The Return of the Native | Study Guide

Thomas Hardy

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The Return of the Native | Book 2, Chapters 3–4 : The Arrival | Summary

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Summary

Chapter 3: How a Little Sound Produced a Great Dream

On the edge of the heath, Eustacia eyes Thomasin and Mrs. Yeobright at a distance. She suddenly hears a male voice bid "Good night!" She assumes that the greeting has come from Clym, but she cannot see his face in the darkness. Absorbed in her imaginings, she returns to her own house and briefly discusses the Yeobright family with her grandfather. That night, Eustacia has a vivid, mysterious dream in which she is dancing with a knight in armor whose face she cannot see. She has become "half in love with a vision." During the following days, Eustacia strolls the hills in the hope of meeting Clym but fails to do so.

Chapter 4: Eustacia Is Led On to an Adventure

Two days before Christmas, a group of mummers arrive at Captain Vye's house and ask permission to use the premises to rehearse their Christmas play. Mumming is a traditional holiday celebration of the Egdon Heath people, and rural England generally, involving disguises, dancing, and mild practical jokes. The custom is loosely assembled on the framework of the medieval legend of St. George, England's patron saint.

Eustacia learns the mummers will offer their first performance at a holiday party being given by Mrs. Yeobright in honor of Clym's return home. Upon speaking about his part with Charley, a teenage boy employed by Captain Vye, Eustacia has an idea: She will disguise herself as one of the players, so she can better observe Clym at his own house. She persuades Charley to allow her to substitute for him during one evening's performance. He must promise to keep the matter secret. He agrees, in exchange for Eustacia's permission for him to hold her hand for a quarter of an hour. The next evening, Eustacia tries on her costume and delivers her hand for Charley to hold.

Analysis

These chapters show Eustacia in the preliminary stages of an infatuation—from several different angles. In Chapter 3 her inquisitive nature results in a near-meeting with Clym—but all that transpires is a fleeting sound on the heath as he voices, in the company of Thomasin and Mrs. Yeobright, a salutation of "Good night."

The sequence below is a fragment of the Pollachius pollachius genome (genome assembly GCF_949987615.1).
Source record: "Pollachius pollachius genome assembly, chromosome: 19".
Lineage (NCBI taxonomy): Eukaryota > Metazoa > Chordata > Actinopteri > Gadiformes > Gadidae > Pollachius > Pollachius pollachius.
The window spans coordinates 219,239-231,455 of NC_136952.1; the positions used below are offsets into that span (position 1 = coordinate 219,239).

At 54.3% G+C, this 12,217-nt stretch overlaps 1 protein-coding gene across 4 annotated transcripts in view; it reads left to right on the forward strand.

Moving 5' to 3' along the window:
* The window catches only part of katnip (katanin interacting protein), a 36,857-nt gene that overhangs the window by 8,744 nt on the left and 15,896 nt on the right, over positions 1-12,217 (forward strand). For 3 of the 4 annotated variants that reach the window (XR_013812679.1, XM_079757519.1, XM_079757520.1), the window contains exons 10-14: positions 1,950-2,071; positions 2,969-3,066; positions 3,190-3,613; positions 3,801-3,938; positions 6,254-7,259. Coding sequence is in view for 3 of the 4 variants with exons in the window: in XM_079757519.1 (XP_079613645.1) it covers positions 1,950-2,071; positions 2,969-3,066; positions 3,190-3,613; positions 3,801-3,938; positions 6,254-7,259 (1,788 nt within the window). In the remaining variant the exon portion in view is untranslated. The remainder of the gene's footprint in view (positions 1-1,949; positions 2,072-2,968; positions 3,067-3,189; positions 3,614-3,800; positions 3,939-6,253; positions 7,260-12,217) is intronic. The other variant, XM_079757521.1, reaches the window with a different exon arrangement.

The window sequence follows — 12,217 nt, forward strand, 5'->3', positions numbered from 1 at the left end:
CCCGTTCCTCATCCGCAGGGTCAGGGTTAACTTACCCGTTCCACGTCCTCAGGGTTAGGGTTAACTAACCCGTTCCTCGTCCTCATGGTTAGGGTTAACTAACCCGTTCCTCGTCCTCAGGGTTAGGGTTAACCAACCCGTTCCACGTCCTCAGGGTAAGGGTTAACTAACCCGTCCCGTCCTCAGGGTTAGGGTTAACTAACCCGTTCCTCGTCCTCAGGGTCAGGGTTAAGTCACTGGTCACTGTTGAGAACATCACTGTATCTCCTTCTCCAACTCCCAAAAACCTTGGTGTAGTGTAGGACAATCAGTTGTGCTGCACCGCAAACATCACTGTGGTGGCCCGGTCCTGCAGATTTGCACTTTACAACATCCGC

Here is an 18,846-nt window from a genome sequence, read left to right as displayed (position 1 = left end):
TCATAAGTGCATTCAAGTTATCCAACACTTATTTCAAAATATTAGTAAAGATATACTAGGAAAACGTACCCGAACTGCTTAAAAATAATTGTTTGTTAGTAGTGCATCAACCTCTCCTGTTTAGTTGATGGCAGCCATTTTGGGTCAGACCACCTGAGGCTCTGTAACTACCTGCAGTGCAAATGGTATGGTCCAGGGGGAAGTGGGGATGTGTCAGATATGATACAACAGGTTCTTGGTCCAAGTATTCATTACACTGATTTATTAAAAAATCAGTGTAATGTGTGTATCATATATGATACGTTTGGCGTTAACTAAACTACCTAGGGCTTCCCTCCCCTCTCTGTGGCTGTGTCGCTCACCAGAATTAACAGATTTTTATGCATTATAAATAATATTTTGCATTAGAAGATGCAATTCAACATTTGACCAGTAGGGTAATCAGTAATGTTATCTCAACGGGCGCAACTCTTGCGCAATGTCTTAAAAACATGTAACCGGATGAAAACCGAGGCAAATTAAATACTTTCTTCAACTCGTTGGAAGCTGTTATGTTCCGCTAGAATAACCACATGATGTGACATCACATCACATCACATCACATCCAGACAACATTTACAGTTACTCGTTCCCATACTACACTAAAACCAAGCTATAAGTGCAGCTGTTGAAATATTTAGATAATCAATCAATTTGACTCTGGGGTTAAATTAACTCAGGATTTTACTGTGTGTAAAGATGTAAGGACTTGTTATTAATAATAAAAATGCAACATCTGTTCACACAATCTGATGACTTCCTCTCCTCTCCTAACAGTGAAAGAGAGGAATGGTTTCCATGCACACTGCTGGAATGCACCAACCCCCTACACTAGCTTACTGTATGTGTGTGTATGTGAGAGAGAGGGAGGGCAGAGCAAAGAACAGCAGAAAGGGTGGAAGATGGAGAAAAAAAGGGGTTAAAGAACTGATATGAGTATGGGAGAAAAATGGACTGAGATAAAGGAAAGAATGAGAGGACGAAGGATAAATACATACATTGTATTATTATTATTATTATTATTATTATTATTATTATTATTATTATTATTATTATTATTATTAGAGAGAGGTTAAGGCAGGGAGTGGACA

As usual, though, extremes have their way with Eustacia. That evening she has an extravagant dream in which a knight in elaborate armor attends her, only to disappear when he is on the brink of showing his face. Eustacia is all too alive to the connections between details in the dream and specific "images and fancies" of the preceding day. Hardy goes out of his way to stress that Eustacia has parted company with reality: "The perfervid woman was by this time half in love with a vision."

Eustacia's futile attempts to catch sight of Clym over the next few days are about to take an unexpected turn. Hardy hints at his characteristic emphasis on unpredictability and chance in the final sentence of Chapter 3: "But Providence is nothing if not coquettish."

In Chapter 4 Hardy advances the plot by wringing another new twist on Eustacia's romantic adventures. This time the catalyst is Eustacia's sudden decision to disguise herself as an actor in Saint George, to be performed at the Yeobrights' house. This way, she thinks, she can get closer to Clym and study him further. So Eustacia prevails on Charley to allow her to assume his role in the play for one night.

In a playful-serious bit of bargaining, Eustacia and Charley decide on his reward. Since Charley has a crush on Eustacia, she has no trouble in persuading him to accept a 15-minute period of hand-holding as the price for her wish. The anti-romantic tones of the scene are clear. Charley's adolescent, puppy-dog admiration from afar is reduced to a commercial transaction. Eustacia renders him a "payment," from which he takes "good measure." The contrast between her condescending attitude toward Charley and her exaggerated admiration for Clym throws the whole notion of romance into high, but extremely questionable, relief.

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